Arlington, Virginia – January 21, 2014 –Last week, past and present Fors Marsh Groupers Mike Ford, Jen Gibson, Brian Griepentrog, and Sean Marsh received word that their research entitled ‘Reassessing the Association of Intent to Join the Military and Subsequent Enlistment’ was accepted for publication in the Military Psychology. This is a great accomplishment for our research team and a significant contribution to the research literature.
As many of you that follow the Fors Marsh Group blog know, intent to join the military, or propensity, is one of the primary ways the U.S. Department of Defense (DoD) forecasts the military recruiting supply. Although propensity has consistently been found to be the single best predictor of actual enlistment decisions over the past few decades (1), some in the recruiting community began to speculate that major events since the last study in 1994 (for example, military involvement in Eastern Europe and the middle east, the events of September 11, 2001, changing national demographics, the economic recessions in 2001 and 2008) may have influenced the propensity-enlistment relationship. Therefore, two of the primary goals of the recently published study included: 1) Reassessing the validity of measures of propensity in predicting subsequent enlistment in light of major events since 1994. 2) Highlighting other variables that moderate the relationship between propensity and enlistment and help explain instances where individuals intend to enlist but ultimately do not enlist or where individuals do not intend to enlist but later decide to do so.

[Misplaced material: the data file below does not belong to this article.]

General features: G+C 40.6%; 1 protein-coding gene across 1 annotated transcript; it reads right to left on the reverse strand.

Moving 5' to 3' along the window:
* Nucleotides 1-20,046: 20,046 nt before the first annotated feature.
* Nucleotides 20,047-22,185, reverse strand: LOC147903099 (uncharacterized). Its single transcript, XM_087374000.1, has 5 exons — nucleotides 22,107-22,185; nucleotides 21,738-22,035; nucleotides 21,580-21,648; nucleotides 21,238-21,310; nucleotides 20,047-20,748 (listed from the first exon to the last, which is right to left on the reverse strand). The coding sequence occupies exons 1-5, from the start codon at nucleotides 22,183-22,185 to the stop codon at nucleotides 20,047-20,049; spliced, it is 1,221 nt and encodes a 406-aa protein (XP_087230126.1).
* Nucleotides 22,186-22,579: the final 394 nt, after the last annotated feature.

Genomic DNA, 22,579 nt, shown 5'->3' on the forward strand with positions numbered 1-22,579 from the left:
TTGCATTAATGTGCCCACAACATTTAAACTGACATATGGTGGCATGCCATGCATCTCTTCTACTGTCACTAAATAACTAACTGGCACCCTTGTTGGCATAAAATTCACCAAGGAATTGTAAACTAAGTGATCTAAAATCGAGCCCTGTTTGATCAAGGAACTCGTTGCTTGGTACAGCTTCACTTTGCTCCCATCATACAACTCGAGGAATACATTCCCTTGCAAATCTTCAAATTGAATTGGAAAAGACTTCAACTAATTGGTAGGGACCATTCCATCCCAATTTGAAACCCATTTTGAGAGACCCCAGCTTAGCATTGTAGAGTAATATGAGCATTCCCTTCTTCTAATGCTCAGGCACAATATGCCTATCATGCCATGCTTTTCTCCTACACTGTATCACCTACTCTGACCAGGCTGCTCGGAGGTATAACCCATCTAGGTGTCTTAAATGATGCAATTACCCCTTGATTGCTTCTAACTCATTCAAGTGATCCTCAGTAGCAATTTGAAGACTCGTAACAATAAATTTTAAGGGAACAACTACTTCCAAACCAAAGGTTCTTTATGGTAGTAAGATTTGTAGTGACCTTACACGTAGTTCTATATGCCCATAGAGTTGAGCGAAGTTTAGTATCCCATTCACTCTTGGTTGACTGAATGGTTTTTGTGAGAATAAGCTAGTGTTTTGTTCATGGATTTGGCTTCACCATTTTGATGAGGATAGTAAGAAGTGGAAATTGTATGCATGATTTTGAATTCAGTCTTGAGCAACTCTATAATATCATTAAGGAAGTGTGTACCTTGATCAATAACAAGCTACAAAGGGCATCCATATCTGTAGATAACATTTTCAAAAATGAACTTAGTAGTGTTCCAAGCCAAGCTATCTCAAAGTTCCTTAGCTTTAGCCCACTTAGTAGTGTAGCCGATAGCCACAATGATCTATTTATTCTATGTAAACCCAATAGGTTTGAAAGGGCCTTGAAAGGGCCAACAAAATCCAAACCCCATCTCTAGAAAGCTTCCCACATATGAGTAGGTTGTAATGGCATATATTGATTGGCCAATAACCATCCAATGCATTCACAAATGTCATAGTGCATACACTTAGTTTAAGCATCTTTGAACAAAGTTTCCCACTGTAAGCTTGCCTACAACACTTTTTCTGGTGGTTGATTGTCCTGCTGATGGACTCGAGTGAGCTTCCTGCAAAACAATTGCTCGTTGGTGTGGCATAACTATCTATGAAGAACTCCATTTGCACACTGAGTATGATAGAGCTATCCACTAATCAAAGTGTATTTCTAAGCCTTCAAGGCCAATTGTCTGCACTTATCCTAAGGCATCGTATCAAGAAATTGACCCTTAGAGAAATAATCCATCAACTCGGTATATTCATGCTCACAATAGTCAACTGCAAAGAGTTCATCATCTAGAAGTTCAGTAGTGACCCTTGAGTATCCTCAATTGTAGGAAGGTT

We reassessed the validity of measures of propensity from the Youth Attitude Tracking Surveys and Youth Polls conducted from 1995 through 2003 and enlistment records maintained by the DoD. Results from our study demonstrated that propensity has remained a stable predictor of enlistment overtime as well as its most valid predictor. For example, 26.4 percent of individuals who said they definitely planned to join the military across this time period were found to have later enlisted. This result is very compelling in light of research suggesting that approximately three quarters (74%) of American youth are not qualified to join the military. Our analysis also pointed to several interesting moderators of the propensity-enlistment relationship regarding time, location, and race/ethnicity that help identify situations where propensed youth are less likely and nonpropensed youth are more likely to join the military. By understanding these boundaries, recruiting commands can better allocate resources to recruit individuals whose values and interests fit with the military.
For more information on this research, please contact any of the authors or check the upcoming editions of Military Psychology at http://www.apa.org/pubs/journals/mil/ .
- 1) Bachman, Segal, Freedman-Doan, & O’Malley, 2000; Orvis & Asch, 2001; Orvis, Sastry, & MacDonald, 1996; Stone, Turner, & Wiggins, 1994